Thank you for your time and consideration on my debut novel, PRIDE, PREJUDICE AND PROMISES. [Actually, the title is The P-Word. Or at least it was a few paragraphs ago. If you've changed it to Pride, Prejudice and Promises, that's going to remind people of Pride, Prejudice and Zombies.] [By the way, is the P-word "pride," "prejudice," "promises," or "president"?]

**One in 10 (5.4 million couples) are interracial according to the 2010 US Census. [This is relevant (if at all) only if interracial couples seek out books about interracial couples, and your book is about an interracial couple, neither of which is clear.]


Time to start over. Nothing about Obama, interracial couples in America, or Jane Austen. Your job is to summarize the story so effectively that we want to read the book. If you want us to know the book's theme, let it come across in the plot description.

Start by introducing your main characters. Raised in inner-city Oakland by a mother who instilled racial pride in him, Seth Rogan enrolls at Johns Hopkins, expecting to become the first African-American Nobel-Prize-winning microbiologist. There he encounters Lina Gilchrist, a Basque girl being bullied by the school's star lacrosse player. It's love at first sight, and I don't mean with the lacrosse player.

Now we need to know what happens. Presumably Seth and Lina become an interracial couple, but run into various obstacles like his pride and promises and prejudice. What big event brings the conflict to a head? Must Seth decide between love and career? Between Lina and Mom? What's in the way of reaching his goals, and what's he planning to do about it? Tell us the story, and make us care about Seth and Lina.


150 said...

No, I like the query the way it is. All the dumbassery is right up front so nobody has to waste their time.

Unknown said...

Oy. 'Righteous prejudice' to one is 'bigotry' to another. I'd lose that phrase forthwith. Also, dump the census stat and send this through the spell/grammar check twice. And once more for good measure.

There's no such thing as a system of characters. And, there's a wealth of literature that addresses interracial/cross-cultural relationships--hundreds of books on a simple genre search--so the angle isn't unique or lacking.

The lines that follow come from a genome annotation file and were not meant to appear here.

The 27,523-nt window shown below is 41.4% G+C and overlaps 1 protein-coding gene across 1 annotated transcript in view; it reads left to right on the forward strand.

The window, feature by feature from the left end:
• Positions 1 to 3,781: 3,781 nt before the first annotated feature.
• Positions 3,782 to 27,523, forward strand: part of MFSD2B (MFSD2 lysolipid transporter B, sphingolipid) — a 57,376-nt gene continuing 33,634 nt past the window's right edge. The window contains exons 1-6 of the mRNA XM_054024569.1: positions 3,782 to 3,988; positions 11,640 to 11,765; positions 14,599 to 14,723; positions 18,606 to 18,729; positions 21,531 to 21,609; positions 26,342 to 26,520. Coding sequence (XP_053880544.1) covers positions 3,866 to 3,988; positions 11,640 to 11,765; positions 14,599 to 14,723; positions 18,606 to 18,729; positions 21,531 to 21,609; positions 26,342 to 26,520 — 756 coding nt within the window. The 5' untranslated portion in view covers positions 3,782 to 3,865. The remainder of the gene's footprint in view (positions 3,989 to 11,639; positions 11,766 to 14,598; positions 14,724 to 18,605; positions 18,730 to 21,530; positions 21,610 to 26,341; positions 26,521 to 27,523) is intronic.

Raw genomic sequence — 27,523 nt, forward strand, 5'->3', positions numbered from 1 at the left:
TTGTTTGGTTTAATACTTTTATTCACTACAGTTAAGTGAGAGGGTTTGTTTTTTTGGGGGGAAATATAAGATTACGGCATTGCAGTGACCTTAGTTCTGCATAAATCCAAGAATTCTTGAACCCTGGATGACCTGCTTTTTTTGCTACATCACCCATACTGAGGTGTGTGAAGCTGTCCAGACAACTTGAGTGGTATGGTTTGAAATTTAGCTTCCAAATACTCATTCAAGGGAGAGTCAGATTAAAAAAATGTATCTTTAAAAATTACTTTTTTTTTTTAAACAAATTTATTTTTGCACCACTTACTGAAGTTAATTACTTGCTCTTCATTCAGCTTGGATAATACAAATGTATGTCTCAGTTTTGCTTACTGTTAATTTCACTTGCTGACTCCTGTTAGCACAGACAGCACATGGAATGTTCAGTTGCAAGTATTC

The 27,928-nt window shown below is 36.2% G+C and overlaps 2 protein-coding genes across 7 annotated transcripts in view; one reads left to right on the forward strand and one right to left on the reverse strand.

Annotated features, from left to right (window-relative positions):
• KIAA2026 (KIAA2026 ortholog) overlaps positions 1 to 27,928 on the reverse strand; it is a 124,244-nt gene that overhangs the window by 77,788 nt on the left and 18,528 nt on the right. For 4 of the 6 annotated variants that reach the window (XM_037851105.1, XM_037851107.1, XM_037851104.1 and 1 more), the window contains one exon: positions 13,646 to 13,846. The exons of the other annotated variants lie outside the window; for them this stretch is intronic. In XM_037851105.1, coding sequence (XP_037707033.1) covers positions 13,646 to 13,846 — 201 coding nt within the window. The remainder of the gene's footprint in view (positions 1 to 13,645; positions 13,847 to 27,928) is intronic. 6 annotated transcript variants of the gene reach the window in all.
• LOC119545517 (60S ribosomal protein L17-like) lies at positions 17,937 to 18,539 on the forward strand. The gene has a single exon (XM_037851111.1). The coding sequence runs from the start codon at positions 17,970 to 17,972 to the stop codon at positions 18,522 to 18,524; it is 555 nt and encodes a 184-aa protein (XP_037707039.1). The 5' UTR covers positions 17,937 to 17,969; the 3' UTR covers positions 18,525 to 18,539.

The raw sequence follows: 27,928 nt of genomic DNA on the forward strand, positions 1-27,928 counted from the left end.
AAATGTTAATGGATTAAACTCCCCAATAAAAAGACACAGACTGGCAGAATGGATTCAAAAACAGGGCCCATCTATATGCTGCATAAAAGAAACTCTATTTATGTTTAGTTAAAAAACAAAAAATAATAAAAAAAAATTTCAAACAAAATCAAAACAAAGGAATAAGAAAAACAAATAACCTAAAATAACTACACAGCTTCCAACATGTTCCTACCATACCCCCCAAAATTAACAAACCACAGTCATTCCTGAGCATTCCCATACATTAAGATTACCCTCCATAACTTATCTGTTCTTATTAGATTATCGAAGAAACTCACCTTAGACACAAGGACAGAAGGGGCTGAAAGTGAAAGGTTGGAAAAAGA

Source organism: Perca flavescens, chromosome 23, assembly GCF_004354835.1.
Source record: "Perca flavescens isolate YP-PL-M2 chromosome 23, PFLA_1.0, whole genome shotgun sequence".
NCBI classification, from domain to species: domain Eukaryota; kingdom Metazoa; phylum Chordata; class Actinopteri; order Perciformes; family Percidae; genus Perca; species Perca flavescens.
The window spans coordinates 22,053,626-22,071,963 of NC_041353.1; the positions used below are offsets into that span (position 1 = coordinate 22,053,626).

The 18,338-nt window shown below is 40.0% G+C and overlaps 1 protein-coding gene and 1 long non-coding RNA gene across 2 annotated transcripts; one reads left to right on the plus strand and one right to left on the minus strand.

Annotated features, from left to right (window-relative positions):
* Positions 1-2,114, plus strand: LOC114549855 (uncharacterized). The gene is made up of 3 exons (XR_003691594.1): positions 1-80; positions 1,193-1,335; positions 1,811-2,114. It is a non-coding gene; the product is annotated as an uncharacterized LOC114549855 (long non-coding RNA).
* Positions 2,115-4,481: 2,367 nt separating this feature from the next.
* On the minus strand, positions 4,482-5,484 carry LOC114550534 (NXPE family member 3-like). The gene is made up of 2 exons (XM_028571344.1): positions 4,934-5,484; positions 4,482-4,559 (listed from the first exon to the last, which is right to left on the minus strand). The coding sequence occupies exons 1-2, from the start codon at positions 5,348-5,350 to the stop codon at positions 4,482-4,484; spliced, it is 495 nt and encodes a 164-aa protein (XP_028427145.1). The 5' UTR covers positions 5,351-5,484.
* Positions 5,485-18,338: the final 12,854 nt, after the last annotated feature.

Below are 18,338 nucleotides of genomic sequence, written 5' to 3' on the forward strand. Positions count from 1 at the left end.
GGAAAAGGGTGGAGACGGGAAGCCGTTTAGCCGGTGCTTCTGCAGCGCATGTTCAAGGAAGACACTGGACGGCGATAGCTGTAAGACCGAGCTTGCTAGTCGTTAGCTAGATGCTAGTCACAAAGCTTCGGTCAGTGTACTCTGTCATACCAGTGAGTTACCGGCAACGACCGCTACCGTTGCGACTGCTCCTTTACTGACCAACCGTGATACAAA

This query preaches at me, and that sucks because I love the concept. Good students find each other at college and fall 'in like' despite cultural differences--a solid storyline that could be interesting with the right twists. Plus, Basque is exotic, and I can imagine the hilarity when poor Seth gets his first bite of pickled tongue.

The title (either of them) too many wrong ways to take it. Be more specific.

Please tell us more of the plot. For example, why is Seth's mom so anti-other? Does Seth live at home still?
I mean, kids often pick schools that will be too far for commuting just to get away from their nosy I wonder why Seth's mom has a role here.

Real world alert-lots of LGBT kids come out at school, when they are FAR away from parents who might disapprove. And, when mommy and daddy call they pretend all is 'normal'. I could imagine Seth acting the same way if he truly likes Lina, yet fears his mom's bad opinion.

If the racial tension is so high, I question why Seth chooses to get involved with Lina at all. Seems as if she wouldn't be his 'type'. For a character who is all about black-pride, Lina's not a logical choice for Seth. You need to make this sound plausible.

Best of luck.

AlaskaRavenclaw said...

If one in ten American couples are interracial (and I'm surprised it's that low), then it stands to reason that the topic of interracial luv is rather humdrum, so your story needs something more to carry it.

Obama actually makes quite a fuss about his Irish heritage.

Polenth said...

A book where racial tensions exist because black people are too prideful and prejudiced against white people is not what I'd call authentic. Evil Editor is being nice in suggesting you hide all that, so the agent doesn't know it until they pick up the book. But they're still going to find out when they pick up the book.

none said...

Lina might need a different surname as 'Gilchrist' originates in Scotland, not the Basque region.

khazar-khum said...

IS Seth's Mom a child of the Black Power movement? If she is, and that's how it sounds, then Seth will have to work mighty hard to get over what she inculcated in him.

Now, why a Basque girl? That's a pretty small group, even in California. Or is this based on real events?

If that's the case, say so.